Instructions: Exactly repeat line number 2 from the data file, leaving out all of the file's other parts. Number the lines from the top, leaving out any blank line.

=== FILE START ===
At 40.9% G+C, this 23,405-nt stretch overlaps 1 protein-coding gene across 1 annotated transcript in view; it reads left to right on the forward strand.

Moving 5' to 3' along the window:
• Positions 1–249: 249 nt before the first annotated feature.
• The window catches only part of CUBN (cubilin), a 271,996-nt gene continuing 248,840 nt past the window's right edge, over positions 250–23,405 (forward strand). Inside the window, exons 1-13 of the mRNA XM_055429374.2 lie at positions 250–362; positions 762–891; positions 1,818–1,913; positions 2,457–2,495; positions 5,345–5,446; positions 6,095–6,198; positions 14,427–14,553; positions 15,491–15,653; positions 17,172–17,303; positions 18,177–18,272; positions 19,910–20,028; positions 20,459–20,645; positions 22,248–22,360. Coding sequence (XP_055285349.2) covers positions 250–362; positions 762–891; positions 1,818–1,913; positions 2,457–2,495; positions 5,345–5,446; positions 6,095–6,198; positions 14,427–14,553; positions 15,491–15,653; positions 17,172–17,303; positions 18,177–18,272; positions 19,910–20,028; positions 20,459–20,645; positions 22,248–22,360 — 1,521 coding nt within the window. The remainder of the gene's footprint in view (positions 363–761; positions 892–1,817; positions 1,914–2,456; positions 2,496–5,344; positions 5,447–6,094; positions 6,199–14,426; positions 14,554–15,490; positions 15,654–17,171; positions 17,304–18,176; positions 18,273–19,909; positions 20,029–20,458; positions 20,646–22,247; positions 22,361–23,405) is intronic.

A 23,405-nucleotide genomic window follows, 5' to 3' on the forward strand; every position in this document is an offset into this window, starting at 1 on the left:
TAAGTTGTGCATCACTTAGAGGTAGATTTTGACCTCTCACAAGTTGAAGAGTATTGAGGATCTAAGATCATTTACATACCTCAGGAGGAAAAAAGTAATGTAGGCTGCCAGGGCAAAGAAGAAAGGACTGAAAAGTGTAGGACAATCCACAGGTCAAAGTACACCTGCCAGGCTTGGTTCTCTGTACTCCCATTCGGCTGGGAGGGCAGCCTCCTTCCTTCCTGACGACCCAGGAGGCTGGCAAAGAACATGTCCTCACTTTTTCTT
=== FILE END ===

Moving 5' to 3' along the window: